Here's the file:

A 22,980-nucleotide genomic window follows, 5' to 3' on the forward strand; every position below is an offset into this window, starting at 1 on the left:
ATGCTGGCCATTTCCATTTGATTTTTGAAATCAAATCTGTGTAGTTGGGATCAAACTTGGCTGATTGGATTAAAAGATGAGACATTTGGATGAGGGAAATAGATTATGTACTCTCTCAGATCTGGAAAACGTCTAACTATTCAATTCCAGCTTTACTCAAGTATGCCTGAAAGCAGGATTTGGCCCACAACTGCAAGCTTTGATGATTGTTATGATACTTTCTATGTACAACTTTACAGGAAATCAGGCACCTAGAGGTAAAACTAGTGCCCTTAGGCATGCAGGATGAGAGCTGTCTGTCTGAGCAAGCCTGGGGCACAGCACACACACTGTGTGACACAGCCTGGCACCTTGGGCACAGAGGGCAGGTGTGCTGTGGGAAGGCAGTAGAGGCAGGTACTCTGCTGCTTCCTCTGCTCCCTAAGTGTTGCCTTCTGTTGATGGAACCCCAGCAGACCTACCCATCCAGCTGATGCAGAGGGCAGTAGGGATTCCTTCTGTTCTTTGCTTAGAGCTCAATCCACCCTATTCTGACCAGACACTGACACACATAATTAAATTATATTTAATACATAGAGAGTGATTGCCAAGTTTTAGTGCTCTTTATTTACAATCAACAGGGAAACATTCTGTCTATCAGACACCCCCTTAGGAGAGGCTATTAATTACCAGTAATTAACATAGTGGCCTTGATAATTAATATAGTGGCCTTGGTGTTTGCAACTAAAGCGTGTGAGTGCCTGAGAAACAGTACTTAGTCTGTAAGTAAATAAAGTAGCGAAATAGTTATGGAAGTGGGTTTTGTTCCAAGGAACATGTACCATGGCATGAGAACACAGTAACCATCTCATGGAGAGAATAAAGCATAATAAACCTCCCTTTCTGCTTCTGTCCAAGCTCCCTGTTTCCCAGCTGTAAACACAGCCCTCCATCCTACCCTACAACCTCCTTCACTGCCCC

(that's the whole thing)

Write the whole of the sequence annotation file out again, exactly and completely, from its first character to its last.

A 22,980-nucleotide genomic window follows, 5' to 3' on the forward strand; every position below is an offset into this window, starting at 1 on the left:
ATGCTGGCCATTTCCATTTGATTTTTGAAATCAAATCTGTGTAGTTGGGATCAAACTTGGCTGATTGGATTAAAAGATGAGACATTTGGATGAGGGAAATAGATTATGTACTCTCTCAGATCTGGAAAACGTCTAACTATTCAATTCCAGCTTTACTCAAGTATGCCTGAAAGCAGGATTTGGCCCACAACTGCAAGCTTTGATGATTGTTATGATACTTTCTATGTACAACTTTACAGGAAATCAGGCACCTAGAGGTAAAACTAGTGCCCTTAGGCATGCAGGATGAGAGCTGTCTGTCTGAGCAAGCCTGGGGCACAGCACACACACTGTGTGACACAGCCTGGCACCTTGGGCACAGAGGGCAGGTGTGCTGTGGGAAGGCAGTAGAGGCAGGTACTCTGCTGCTTCCTCTGCTCCCTAAGTGTTGCCTTCTGTTGATGGAACCCCAGCAGACCTACCCATCCAGCTGATGCAGAGGGCAGTAGGGATTCCTTCTGTTCTTTGCTTAGAGCTCAATCCACCCTATTCTGACCAGACACTGACACACATAATTAAATTATATTTAATACATAGAGAGTGATTGCCAAGTTTTAGTGCTCTTTATTTACAATCAACAGGGAAACATTCTGTCTATCAGACACCCCCTTAGGAGAGGCTATTAATTACCAGTAATTAACATAGTGGCCTTGATAATTAATATAGTGGCCTTGGTGTTTGCAACTAAAGCGTGTGAGTGCCTGAGAAACAGTACTTAGTCTGTAAGTAAATAAAGTAGCGAAATAGTTATGGAAGTGGGTTTTGTTCCAAGGAACATGTACCATGGCATGAGAACACAGTAACCATCTCATGGAGAGAATAAAGCATAATAAACCTCCCTTTCTGCTTCTGTCCAAGCTCCCTGTTTCCCAGCTGTAAACACAGCCCTCCATCCTACCCTACAACCTCCTTCACTGCCCC